The forecast of rain today turned out to be intermittent drizzle and a gradual drop in temperature.
As I passed the fields near Lynemouth, I was momentarily excited by a large, pale, distant, gull shape; but it turned out to be Larus plasticbagus.
Snab Point, Cresswell – The tide was on its way in when I stopped briefly on the out-trip along my usual coastal route. A few Oystercatchers and Redshanks were the only waders. There were two Fulmars flying around the cliff face.
Druridge Pools – As I passed the field before the reserve entrance, I noticed a large flock of Pink-feet, so I viewed them from my usual vantage point and counted around 800. The light was not good for distinguishing pinkish from orangish, but they all looked pink-foot sized and shape.
Widdrington Lake – Two Great Northern Divers are still resident. No geese, but plenty of Black-headed and Herring Gulls. A mixture of Mallards, Wigeons, Teal and Tufties were present along with two or three pairs of Goldeneye.
East Chevington – The usual mixture of ducks on the north pool, with the addition of two Pochards and the long staying male Long-tailed Duck. Only one Little Grebe on view. A single Red-breasted Merganser did a double flypast, but there were none of the usual females in evidence.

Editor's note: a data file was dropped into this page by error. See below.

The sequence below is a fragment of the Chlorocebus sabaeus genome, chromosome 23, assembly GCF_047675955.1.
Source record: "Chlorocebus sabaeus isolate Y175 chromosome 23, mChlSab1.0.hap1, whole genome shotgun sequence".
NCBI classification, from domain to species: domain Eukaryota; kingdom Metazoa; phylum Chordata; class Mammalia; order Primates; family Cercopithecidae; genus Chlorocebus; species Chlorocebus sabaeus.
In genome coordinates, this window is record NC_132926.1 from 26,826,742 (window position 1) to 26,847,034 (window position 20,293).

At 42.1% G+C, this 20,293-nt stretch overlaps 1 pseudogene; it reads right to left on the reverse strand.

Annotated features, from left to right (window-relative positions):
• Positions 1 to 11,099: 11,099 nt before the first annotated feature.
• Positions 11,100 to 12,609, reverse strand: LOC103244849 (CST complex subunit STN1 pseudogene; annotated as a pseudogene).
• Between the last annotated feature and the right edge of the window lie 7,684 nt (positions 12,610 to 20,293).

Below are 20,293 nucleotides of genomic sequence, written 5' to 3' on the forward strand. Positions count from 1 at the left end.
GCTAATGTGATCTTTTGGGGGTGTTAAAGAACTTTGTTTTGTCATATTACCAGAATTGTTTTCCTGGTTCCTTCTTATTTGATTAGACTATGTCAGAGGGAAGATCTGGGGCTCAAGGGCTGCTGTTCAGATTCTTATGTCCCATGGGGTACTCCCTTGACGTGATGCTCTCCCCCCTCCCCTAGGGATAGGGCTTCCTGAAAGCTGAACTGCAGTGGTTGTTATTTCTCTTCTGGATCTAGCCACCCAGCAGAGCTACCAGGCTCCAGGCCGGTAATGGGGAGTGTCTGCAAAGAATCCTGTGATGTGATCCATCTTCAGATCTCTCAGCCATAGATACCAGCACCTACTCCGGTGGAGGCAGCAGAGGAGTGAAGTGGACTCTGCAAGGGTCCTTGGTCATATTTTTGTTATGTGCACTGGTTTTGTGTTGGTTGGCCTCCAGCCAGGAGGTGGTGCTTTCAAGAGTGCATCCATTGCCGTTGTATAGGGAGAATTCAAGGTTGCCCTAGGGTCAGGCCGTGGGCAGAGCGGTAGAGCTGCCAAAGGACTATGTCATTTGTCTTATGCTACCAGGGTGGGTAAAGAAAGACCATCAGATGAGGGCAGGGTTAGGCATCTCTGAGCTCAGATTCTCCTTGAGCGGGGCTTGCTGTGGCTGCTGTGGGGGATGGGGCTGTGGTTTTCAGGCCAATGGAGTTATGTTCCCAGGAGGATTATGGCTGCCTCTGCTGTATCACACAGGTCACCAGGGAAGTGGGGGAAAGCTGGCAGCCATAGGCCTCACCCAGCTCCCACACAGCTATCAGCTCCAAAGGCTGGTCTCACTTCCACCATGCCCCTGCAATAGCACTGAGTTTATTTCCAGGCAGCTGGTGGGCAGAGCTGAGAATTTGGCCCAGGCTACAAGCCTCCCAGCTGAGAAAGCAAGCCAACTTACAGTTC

From the viewpoint over the south pond, 43 Whooper Swans were in the field beyond the pond.
There were at least two pairs of Bullfinches attracted by emerging buds and a Sprawk shot over the road as I left.
Druridge Pools – A short trip to the middle hide revealed only two Black-wits; but there were about 100 Curlews and around 40 Redshanks. A single Pintail drake had been seen, but it eluded me. A Little Egret was resting beyond the Budge Screen.
The large pond was rather quiet, with no sign of Gadwalls; usually a safe bet. A drake Goldeneye was getting very frisky and displaying enthusiastically in front of a seemingly unimpressed female.
Cresswell Pond – On my return trip I checked the north extension and there were lots of Lapwings, Dunlins and Redshanks. On this occasion I gave the main pond hide a miss.
Snab Point (again) – The tide had risen and there must have been a shoal of fish just beyond the rocks, as I counted at least 12 Red-throated Divers and 5 Porpoises. A few Guillemots also hung around.
On the rocks I saw my first Purple Sandpipers of the year, only two, along with Turnstones, Oystercatchers and Redshanks. A small flock of Eiders were the only other birds on the sea nearby.